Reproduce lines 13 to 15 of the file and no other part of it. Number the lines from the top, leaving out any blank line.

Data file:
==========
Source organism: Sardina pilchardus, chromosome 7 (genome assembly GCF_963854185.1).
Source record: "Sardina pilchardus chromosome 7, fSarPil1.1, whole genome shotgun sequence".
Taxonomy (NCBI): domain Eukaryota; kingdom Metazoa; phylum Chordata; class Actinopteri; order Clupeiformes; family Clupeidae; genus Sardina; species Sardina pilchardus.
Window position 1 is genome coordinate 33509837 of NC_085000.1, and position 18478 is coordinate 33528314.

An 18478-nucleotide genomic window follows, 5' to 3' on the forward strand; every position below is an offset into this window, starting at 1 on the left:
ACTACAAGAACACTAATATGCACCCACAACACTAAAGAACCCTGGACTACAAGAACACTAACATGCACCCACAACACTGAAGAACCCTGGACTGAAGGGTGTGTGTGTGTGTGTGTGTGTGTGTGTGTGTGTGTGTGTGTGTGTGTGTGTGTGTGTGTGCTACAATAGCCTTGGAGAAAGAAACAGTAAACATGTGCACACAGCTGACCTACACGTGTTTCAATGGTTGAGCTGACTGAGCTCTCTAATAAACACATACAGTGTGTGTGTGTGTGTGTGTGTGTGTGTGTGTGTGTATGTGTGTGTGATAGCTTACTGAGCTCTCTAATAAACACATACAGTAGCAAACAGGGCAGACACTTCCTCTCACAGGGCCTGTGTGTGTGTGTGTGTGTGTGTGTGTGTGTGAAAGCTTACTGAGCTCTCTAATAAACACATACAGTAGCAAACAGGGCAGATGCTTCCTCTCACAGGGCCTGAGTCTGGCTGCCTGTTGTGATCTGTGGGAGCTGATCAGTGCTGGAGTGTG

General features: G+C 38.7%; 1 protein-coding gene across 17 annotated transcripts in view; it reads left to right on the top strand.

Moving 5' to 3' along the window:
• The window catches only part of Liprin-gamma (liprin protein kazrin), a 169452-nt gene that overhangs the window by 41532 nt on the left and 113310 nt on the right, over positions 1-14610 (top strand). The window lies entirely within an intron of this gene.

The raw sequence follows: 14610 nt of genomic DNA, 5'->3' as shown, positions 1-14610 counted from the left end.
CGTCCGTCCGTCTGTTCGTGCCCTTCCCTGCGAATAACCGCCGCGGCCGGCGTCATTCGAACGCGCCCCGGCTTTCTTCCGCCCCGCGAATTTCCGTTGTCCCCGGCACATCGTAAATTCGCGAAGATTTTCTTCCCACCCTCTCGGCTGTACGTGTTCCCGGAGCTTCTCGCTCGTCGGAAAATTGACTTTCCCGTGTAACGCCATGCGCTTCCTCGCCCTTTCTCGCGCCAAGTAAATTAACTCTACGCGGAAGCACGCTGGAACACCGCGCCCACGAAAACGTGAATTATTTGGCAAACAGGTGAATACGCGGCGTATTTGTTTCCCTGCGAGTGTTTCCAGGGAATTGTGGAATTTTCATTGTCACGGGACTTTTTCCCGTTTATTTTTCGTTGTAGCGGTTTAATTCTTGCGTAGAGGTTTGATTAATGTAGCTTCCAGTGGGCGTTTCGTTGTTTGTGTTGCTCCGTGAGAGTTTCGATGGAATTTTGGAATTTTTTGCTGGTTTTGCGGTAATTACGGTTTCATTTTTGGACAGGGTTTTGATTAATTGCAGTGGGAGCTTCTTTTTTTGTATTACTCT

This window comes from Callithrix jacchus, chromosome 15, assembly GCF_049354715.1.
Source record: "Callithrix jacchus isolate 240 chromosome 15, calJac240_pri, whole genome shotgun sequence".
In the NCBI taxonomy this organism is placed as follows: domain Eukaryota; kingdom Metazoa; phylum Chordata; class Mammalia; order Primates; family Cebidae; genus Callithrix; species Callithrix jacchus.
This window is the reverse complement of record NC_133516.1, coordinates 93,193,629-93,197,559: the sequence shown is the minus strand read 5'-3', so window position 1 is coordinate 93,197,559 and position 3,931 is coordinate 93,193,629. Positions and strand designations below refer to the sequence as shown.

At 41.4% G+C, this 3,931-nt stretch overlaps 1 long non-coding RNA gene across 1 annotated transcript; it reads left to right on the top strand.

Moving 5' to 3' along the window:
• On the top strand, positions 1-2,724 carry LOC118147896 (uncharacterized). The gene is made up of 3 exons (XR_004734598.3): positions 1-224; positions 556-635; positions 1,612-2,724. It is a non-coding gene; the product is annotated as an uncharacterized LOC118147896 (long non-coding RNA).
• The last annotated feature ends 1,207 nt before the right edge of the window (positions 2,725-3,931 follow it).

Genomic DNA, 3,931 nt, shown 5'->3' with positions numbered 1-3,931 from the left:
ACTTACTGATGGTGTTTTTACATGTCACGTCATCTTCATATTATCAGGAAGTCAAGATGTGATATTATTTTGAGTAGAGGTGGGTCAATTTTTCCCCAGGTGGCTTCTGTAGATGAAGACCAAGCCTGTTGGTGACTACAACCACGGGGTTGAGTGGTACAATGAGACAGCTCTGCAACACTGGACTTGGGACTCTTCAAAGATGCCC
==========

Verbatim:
Source record: "Callithrix jacchus isolate 240 chromosome 15, calJac240_pri, whole genome shotgun sequence".
In the NCBI taxonomy this organism is placed as follows: domain Eukaryota; kingdom Metazoa; phylum Chordata; class Mammalia; order Primates; family Cebidae; genus Callithrix; species Callithrix jacchus.
This window is the reverse complement of record NC_133516.1, coordinates 93,193,629-93,197,559: the sequence shown is the minus strand read 5'-3', so window position 1 is coordinate 93,197,559 and position 3,931 is coordinate 93,193,629. Positions and strand designations below refer to the sequence as shown.